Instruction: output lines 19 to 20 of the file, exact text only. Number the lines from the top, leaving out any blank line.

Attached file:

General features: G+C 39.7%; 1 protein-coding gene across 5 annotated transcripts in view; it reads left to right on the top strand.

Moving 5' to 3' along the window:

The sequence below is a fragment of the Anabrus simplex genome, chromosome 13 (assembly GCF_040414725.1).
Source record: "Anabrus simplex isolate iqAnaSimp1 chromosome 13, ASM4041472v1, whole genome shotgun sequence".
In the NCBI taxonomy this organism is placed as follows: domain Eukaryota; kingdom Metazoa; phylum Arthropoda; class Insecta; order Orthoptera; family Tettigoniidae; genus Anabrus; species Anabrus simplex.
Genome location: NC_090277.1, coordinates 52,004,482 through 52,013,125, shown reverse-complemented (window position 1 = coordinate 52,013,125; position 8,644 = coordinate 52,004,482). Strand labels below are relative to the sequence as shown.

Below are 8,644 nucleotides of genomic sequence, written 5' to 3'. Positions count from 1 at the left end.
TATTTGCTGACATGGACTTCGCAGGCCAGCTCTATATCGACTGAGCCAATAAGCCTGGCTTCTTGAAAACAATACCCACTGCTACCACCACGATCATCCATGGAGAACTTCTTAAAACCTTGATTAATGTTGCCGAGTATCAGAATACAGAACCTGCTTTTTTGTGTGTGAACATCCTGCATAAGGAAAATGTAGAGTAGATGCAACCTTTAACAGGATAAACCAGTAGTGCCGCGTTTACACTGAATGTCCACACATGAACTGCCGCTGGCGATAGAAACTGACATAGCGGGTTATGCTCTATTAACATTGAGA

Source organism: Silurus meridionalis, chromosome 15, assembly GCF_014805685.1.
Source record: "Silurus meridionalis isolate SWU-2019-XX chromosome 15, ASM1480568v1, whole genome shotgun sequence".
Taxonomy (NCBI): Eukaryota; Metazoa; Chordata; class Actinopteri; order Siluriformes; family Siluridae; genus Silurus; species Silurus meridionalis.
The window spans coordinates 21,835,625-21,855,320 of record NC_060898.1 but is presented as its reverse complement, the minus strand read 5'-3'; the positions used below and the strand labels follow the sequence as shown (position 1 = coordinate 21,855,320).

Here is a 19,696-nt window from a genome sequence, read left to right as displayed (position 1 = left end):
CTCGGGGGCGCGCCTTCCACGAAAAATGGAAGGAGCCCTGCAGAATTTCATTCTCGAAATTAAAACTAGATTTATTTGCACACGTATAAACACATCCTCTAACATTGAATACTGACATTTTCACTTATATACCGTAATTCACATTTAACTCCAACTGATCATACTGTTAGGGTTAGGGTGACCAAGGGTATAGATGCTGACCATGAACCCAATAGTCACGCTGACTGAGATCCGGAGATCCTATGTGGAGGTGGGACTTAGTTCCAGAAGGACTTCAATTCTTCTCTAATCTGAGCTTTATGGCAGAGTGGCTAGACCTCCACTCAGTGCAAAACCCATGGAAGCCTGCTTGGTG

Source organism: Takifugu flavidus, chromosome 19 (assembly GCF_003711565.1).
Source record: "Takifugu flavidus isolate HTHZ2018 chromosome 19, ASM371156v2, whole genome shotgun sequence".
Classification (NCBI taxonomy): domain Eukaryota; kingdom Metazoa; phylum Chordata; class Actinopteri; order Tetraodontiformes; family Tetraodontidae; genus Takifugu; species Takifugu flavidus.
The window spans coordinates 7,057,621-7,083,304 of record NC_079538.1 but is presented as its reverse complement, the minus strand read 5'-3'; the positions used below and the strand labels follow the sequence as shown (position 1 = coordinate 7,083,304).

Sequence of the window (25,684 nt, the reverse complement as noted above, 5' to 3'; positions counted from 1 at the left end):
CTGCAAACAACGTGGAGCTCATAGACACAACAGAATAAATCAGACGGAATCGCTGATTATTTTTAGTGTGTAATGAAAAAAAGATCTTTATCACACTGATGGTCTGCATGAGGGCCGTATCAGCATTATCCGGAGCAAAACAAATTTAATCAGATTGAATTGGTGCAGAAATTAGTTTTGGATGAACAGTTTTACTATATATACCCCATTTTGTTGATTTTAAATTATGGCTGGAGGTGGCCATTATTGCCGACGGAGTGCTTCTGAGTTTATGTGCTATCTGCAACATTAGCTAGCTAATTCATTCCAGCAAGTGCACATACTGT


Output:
Sequence of the window (25,684 nt, the reverse complement as noted above, 5' to 3'; positions counted from 1 at the left end):
CTGCAAACAACGTGGAGCTCATAGACACAACAGAATAAATCAGACGGAATCGCTGATTATTTTTAGTGTGTAATGAAAAAAAGATCTTTATCACACTGATGGTCTGCATGAGGGCCGTATCAGCATTATCCGGAGCAAAACAAATTTAATCAGATTGAATTGGTGCAGAAATTAGTTTTGGATGAACAGTTTTACTATATATACCCCATTTTGTTGATTTTAAATTATGGCTGGAGGTGGCCATTATTGCCGACGGAGTGCTTCTGAGTTTATGTGCTATCTGCAACATTAGCTAGCTAATTCATTCCAGCAAGTGCACATACTGT